In-year quota swap mechanism ‘very helpful’ – but concern about some TACs

The three agreements announced earlier this month between the UK and EU (Fishing News, 17 August, ‘UK-EU deal confirms new TACs and quota swap arrangements’) were welcomed by industry representatives speaking to FN this week.

The deal included a mechanism for ensuring real-time international quota swaps, possibly as often as monthly, and an agreement in principle on managing shared stocks.

An inability to source additional quota for choke species since Brexit, particularly when fishermen were aware from European colleagues that they weren’t restricted in the same way, has been particularly frustrating for skippers.

Davie Anderson, chief executive of the Aberdeen FPO, said he ‘absolutely’ welcomed the announcement of a mechanism for voluntary in-year transfers of fishing opportunities between the EU and UK based on proposals from the industry.

He said that before Brexit there were ‘free-flowing, commercial international swaps – you put in a request and in a few days or a week the tonnage went through’.

There were a few years of ‘stressful hiatus’ after Brexit, but then the situation gradually got better and from last year, swaps were made on an agreed basis from April.

“That seems to have become the standard way of doing things now,” he said.

“The difference between now and then is that the Scottish government want a bit more information on the reason why you are doing the deals, rather than just accepting it as something that’s performing a useful task. They want to make sure you’re not doing something that might be detrimental to the greater good.

“Two years ago there was a lot of interference but there’s not so much now – they are more engaging.

“I absolutely welcome the announcement. I don’t think for one second we’ll go back to the old ways – this system seems to work OK. Hopefully things can continue in a business-like fashion, because that’s what keeps the wheels greased.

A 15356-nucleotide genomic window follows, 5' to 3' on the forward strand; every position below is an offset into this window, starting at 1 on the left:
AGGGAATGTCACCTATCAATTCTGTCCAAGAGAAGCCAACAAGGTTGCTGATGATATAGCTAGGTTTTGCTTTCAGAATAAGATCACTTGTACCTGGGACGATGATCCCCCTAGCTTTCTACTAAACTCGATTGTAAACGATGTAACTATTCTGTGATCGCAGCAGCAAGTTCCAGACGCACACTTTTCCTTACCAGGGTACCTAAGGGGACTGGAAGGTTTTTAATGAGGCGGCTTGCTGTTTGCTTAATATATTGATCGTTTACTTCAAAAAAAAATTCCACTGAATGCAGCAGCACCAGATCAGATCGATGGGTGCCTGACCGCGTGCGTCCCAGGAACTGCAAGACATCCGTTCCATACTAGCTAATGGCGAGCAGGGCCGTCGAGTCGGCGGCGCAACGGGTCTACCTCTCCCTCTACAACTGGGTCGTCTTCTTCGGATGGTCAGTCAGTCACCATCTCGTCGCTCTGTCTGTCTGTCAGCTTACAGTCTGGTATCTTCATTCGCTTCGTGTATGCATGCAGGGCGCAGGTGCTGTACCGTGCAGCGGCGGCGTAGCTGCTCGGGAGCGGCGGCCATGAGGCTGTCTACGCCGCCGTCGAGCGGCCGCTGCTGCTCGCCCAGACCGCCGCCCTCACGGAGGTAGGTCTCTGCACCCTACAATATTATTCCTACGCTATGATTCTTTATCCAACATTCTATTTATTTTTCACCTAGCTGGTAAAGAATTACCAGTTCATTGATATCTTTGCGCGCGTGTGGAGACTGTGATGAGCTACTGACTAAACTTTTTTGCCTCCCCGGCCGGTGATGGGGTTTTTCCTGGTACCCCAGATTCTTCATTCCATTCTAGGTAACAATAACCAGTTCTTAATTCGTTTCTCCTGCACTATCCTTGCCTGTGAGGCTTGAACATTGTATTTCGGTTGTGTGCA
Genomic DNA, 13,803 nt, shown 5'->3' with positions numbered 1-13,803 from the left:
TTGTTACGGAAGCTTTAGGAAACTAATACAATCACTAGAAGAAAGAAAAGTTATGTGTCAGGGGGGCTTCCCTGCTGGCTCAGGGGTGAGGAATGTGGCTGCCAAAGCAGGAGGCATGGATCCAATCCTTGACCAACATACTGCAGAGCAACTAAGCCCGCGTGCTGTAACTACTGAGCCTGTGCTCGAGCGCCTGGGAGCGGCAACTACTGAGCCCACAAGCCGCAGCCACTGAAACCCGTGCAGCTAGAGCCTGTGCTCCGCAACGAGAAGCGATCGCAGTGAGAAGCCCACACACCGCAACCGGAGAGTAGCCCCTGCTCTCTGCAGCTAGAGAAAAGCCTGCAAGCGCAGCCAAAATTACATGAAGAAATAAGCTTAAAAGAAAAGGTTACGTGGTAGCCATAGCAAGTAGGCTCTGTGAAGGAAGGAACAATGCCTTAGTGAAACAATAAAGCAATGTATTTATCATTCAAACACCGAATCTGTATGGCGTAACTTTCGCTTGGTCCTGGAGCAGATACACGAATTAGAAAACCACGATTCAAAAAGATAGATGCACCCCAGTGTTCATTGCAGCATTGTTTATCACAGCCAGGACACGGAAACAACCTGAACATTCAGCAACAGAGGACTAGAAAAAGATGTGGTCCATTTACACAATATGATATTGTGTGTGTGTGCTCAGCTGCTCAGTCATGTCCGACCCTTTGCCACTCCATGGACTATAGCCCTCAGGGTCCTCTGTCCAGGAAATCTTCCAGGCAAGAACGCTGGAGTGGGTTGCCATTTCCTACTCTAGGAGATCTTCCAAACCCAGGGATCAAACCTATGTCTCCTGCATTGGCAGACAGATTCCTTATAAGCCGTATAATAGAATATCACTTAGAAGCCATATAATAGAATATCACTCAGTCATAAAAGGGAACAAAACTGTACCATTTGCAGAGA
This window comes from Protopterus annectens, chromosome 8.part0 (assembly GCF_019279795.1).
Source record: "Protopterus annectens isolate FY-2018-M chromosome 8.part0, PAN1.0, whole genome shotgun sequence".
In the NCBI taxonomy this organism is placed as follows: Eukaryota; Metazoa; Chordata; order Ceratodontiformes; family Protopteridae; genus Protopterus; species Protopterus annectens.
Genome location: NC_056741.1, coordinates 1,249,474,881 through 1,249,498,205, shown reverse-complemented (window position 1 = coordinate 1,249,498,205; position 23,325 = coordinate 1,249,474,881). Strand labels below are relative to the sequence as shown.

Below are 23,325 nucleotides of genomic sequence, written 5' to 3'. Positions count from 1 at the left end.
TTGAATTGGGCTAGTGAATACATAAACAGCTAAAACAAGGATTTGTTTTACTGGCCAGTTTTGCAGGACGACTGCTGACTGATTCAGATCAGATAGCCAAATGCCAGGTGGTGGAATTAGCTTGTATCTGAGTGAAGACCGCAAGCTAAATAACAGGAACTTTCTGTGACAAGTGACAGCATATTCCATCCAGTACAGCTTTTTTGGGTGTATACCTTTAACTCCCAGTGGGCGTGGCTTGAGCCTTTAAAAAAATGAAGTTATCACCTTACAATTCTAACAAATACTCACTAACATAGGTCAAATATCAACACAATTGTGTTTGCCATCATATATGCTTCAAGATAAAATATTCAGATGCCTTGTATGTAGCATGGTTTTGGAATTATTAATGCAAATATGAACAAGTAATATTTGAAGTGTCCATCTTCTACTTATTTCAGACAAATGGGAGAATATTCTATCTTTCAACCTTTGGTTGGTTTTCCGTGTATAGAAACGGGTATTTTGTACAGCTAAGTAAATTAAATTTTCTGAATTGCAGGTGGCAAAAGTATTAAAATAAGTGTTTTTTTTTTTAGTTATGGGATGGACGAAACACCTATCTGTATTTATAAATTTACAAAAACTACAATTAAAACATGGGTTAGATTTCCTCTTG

“Brexit and the TCA made a bit of a mess of leaving the EU in terms of fisheries, but at least now we have a mechanism that will repair some of that damage.”

He said of more concern are the new TACs for lemon sole, brill, turbot and witches. The UK-EU agreement had followed scientific advice, and as a result was splitting what had previously been multi-species TACs into singles-species quotas, creating difficulties with assigning track records and potentially introducing new choke species.

“It means the TAC is going to have to be split up between all the different nations. It’s going to be interesting to see what they actually do,” said Davie Anderson.

Mike Park, chief executive of the SWFPA, also welcomed the quota transfer announcement, saying it ‘crystallises a system everyone wants in place, so that should be helpful to the sector’.

However, he also expressed concern about the new TACs and the possible implications for quota shares.

“If you take witches for example, the amount that’s been allocated to IIIa (Skagerrak) would seem to be more than has been landed from IIIa relative to the North Sea, so there is a concern for us that all things being equal we could possibly run short of witch quota. So we will be watching these developments very closely,” he said.

The ICES advice on lemon sole, brill, turbot and witches was provided to the EU and UK after a joint request by the two parties in 2022. It updates work last completed in 2018 that looked at the impacts of TACs on landings and effort for the four species, and provides advice on the state of the stocks. The full report is available here.

Allocation of fishing opportunities as a result of the changes are to be based on 2011- 2020 recorded catches.

This story was taken from the latest issue of Fishing News. For more up-to-date and in-depth reports on the UK and Irish commercial fishing sector, subscribe to Fishing News here or buy the latest single issue for just £3.50 here

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